Typewriter ribbons, like these one-time-use jobs, are like razor blades or Polaroid film. An artifact of mid-20th century marketing. Sell 'em up front, then keep selling 'em consumables. I wonder what percentage of cost a firm endured in just IBM typewriter cartridges. Imagine how many a place like a law office went through in just one year. Bought 'em by the case, no doubt. And due to the quality of output these machines produced, it was probably well appreciated. I don't expect too much thought was put into conserving letters and words, like what I'd be tempted to do with this machine; especially with a stable of manual typewriters waiting in the wings. But I can imagine perhaps rough-drafting with some portable manual on a roll of cheap teletype paper, then editing and transcribing to the IBM, should top-quality output be desired.

As I was composing this piece in-machina, the thought struck me that it's really no louder than many of my manual machines; quieter than some, actually. Makes more of a low-frequency sound, rather than the high-pitched mechanical thrashing of many manuals.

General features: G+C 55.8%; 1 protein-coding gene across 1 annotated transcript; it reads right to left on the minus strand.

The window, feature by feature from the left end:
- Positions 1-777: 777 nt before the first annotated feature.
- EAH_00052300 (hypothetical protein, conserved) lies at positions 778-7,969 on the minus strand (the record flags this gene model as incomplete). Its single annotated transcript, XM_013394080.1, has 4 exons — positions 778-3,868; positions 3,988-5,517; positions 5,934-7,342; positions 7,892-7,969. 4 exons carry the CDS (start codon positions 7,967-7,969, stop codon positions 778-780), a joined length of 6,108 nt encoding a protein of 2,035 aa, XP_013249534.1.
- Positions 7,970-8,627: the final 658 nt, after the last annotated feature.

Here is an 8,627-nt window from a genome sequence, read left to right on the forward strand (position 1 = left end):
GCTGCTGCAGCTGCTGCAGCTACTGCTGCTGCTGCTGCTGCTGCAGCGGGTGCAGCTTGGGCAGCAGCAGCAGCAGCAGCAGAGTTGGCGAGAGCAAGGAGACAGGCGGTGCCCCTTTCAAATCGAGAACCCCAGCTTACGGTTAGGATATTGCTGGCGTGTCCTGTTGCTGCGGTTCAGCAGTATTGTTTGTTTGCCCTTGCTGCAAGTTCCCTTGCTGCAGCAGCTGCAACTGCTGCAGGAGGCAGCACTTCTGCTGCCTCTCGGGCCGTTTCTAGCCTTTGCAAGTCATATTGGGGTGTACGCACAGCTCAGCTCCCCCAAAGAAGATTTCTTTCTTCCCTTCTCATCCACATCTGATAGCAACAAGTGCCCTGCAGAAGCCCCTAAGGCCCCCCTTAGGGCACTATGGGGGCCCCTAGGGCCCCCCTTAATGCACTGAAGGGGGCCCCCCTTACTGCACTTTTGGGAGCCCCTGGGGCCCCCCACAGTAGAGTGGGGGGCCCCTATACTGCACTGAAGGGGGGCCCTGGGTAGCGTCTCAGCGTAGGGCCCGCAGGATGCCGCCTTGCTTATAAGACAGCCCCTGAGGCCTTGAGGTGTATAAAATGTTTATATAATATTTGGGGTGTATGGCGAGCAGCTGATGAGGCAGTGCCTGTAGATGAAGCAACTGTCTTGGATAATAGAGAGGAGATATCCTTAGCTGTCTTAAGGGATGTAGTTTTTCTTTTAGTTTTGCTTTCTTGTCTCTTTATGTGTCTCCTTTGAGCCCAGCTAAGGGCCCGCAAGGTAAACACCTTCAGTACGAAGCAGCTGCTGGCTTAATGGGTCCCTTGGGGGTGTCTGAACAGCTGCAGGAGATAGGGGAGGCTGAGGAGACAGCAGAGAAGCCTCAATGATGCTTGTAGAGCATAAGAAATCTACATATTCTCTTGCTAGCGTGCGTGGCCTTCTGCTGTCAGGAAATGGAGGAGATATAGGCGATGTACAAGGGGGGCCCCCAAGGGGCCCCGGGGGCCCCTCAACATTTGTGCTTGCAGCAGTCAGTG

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Sunday, March 11, 2018

Spring 2018 ABQ Type-Out!


It's on! The spring 2018 Albuquerque Type-Out. What's a Type-Out? It's a Type-In, done outdoors. Specifically, under the covered breezeway in front of Pennysmiths Paper, 4022 Rio Grande Blvd, in Albuquerque's historic north valley. We supply the typewriters and paper, and you supply your creativity. Or bring your own machine. Fancy writing & typing papers, and other writing accessories, available at Pennysmiths Paper. Grub and grog available at nearby Flying Star Cafe. Be there or be square!

Always wanted to write that novel but never got a start? Too distracted by Facebook and cat videos to put one word in front of another? You need a digital detox! Sit down at one of these classic machines from our eclectic collection of manual and electric typewriters and have a go. Just one letter after another, just you and the typewriter. And dozens of other people watching; and maybe the local news media, too - but don't let that bother you!

Springtime being what it is in New Mexico, outdoor events can be tricky, unless you like blowing dust and tumbleweeds. Hopefully the weather will cooperate like last year. See ya there!

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Monday, February 26, 2018



Post-Script: Word-whittled on the front porch, on a cold but sunny day, with the little Brother Webster XL-747. An assemblage of individual keystroke experiences piling up at my feet, along with cigar ash.

This piece was transcribed (i.e. retyped) via SCM Galaxie Twelve. Transcribing isn't writing. It's mechanical. Errors will be made. Errors were made, evidenced by subtle but obvious white correction tape markings on the yellow-green paper. I obviously need more meditative word-whittling practice.